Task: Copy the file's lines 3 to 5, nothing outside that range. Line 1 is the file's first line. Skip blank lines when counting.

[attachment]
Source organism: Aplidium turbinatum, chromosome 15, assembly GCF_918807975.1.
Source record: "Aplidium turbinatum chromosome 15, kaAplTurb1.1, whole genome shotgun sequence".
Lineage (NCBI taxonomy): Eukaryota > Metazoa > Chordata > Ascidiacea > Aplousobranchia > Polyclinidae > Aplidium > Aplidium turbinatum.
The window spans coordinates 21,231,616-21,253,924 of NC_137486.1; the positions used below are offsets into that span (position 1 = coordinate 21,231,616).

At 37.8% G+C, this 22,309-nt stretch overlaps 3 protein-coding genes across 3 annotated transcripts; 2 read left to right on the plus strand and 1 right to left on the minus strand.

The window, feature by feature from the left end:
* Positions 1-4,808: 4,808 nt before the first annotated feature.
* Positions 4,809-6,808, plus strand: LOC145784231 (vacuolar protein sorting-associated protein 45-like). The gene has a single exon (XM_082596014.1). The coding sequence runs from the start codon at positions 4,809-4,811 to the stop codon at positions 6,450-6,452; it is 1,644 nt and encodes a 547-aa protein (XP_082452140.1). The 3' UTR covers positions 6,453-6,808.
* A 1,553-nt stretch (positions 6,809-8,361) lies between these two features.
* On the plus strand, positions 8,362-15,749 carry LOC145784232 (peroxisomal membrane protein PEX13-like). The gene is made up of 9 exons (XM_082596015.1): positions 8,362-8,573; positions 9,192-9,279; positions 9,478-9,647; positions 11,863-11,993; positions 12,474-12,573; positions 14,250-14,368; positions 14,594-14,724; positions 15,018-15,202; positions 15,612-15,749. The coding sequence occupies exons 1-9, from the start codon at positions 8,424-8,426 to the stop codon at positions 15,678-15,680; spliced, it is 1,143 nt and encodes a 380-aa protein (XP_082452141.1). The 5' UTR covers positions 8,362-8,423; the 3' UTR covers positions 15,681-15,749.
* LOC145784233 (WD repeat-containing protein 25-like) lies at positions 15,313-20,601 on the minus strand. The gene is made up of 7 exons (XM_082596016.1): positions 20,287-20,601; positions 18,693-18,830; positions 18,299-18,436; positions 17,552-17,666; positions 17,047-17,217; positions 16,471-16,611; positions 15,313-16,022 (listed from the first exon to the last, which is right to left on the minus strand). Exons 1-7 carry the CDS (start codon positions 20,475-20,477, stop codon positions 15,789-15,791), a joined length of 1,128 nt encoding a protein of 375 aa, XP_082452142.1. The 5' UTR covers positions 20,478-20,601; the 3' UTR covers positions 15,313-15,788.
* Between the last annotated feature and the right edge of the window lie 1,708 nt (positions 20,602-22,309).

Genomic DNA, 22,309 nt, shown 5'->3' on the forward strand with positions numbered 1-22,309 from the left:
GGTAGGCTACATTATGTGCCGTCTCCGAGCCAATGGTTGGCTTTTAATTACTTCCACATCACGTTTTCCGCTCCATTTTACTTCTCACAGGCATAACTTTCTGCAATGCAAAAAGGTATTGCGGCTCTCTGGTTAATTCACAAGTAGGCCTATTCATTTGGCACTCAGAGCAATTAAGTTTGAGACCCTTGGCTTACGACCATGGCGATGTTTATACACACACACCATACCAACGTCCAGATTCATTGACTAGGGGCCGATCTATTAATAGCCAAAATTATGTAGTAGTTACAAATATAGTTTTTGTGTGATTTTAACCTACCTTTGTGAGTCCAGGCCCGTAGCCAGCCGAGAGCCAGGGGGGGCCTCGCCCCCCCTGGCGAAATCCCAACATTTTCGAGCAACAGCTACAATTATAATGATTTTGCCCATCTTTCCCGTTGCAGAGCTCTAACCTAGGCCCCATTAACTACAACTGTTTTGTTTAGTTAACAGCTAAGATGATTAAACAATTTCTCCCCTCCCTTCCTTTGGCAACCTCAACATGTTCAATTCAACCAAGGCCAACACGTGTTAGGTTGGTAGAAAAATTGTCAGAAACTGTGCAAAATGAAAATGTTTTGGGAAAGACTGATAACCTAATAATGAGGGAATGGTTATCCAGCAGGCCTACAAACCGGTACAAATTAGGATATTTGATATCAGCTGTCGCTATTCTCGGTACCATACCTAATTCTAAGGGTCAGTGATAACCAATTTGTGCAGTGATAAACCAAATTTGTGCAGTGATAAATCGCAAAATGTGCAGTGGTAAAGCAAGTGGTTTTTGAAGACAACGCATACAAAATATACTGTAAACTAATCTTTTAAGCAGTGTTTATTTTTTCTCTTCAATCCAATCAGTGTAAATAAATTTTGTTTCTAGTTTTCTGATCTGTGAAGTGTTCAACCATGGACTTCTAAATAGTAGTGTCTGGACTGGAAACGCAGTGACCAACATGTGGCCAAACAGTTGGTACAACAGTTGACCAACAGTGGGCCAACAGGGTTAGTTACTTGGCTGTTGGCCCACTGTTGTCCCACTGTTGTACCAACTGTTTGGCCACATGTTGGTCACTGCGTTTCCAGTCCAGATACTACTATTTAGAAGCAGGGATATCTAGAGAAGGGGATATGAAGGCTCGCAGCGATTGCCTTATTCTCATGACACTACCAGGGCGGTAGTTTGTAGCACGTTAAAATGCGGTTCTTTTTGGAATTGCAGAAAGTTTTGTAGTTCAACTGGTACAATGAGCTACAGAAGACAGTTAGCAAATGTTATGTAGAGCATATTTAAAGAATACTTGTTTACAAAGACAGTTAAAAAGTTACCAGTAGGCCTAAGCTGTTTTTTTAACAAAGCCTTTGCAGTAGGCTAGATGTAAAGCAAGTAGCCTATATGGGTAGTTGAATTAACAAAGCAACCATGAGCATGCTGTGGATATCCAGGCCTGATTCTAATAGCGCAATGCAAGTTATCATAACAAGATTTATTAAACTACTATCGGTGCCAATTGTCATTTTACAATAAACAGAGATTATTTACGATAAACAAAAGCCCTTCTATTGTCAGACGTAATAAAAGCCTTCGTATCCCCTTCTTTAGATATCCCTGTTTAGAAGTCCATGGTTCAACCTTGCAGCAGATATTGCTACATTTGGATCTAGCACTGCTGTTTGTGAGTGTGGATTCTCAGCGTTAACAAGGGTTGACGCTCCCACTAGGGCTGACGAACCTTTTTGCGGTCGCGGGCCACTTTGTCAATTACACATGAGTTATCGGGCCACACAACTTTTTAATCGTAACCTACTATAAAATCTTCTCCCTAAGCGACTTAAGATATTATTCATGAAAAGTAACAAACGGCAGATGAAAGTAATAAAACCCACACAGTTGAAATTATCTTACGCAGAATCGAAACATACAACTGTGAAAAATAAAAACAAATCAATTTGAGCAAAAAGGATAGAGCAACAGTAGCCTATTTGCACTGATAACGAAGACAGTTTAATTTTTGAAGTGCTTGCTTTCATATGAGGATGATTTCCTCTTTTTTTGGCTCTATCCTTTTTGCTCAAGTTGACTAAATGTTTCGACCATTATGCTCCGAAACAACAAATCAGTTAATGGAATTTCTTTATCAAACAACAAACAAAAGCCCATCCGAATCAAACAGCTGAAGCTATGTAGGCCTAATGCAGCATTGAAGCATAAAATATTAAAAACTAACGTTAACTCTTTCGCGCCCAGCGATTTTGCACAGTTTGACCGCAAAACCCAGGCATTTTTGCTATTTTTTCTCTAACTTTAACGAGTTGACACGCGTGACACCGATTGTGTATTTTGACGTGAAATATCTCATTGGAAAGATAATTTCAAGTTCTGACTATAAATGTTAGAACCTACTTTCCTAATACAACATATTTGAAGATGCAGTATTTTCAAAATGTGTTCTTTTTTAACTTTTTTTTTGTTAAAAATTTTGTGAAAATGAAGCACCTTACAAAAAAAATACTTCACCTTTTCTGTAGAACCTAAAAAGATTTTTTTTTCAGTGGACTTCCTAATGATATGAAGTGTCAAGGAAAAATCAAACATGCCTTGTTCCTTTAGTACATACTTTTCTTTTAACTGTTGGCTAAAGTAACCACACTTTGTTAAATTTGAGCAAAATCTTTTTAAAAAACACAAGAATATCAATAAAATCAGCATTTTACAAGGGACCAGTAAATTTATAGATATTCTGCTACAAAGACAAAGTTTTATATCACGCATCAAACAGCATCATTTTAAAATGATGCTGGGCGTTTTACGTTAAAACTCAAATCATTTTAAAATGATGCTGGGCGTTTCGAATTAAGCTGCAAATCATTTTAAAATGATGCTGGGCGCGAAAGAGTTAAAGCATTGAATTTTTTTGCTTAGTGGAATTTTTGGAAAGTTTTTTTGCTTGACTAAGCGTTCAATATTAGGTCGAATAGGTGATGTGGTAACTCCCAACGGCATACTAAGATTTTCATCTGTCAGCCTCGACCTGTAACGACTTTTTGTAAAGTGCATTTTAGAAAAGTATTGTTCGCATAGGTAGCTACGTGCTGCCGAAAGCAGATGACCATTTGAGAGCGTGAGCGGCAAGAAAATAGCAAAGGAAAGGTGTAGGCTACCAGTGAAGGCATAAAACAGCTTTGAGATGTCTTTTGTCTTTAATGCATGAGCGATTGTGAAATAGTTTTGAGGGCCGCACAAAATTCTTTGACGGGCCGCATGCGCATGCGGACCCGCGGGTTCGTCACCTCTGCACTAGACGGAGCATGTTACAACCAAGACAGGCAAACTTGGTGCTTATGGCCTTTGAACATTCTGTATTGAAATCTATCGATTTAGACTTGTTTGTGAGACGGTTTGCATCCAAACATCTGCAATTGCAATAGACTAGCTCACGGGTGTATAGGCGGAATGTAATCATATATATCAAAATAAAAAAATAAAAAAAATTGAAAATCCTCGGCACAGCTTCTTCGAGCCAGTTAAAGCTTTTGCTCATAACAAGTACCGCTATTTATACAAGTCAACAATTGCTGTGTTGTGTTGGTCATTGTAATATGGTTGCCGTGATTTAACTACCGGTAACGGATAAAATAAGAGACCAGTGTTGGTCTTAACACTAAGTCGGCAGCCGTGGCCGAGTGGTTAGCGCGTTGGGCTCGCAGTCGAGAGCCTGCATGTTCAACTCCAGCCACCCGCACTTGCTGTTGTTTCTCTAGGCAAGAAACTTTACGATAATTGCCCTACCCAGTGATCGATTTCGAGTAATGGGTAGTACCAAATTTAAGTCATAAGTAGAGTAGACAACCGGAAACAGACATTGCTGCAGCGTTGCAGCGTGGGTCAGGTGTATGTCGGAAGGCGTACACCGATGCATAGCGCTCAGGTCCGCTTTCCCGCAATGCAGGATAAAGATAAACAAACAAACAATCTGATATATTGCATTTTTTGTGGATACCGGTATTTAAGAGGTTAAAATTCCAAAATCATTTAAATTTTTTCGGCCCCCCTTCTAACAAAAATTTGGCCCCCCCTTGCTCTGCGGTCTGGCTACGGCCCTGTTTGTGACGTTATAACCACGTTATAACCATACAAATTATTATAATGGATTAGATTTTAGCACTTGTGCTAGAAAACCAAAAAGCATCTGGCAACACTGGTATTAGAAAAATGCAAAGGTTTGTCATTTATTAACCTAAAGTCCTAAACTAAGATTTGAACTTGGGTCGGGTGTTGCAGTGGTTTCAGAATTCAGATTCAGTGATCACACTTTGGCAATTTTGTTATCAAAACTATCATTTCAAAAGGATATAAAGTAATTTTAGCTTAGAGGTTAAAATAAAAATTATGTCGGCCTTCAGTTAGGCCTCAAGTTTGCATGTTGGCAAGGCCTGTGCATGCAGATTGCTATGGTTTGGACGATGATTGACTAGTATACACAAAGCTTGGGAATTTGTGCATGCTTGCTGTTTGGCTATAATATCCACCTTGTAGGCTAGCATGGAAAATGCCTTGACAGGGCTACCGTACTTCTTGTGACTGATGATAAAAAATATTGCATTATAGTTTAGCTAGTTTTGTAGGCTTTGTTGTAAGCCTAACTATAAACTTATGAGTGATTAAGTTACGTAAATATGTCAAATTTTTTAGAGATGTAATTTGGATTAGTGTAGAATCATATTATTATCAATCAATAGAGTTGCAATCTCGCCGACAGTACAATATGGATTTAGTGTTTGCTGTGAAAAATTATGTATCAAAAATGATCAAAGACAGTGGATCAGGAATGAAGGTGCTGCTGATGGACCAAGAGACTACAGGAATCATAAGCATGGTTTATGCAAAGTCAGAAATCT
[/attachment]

Lineage (NCBI taxonomy): Eukaryota > Metazoa > Chordata > Ascidiacea > Aplousobranchia > Polyclinidae > Aplidium > Aplidium turbinatum.
The window spans coordinates 21,231,616-21,253,924 of NC_137486.1; the positions used below are offsets into that span (position 1 = coordinate 21,231,616).

At 37.8% G+C, this 22,309-nt stretch overlaps 3 protein-coding genes across 3 annotated transcripts; 2 read left to right on the plus strand and 1 right to left on the minus strand.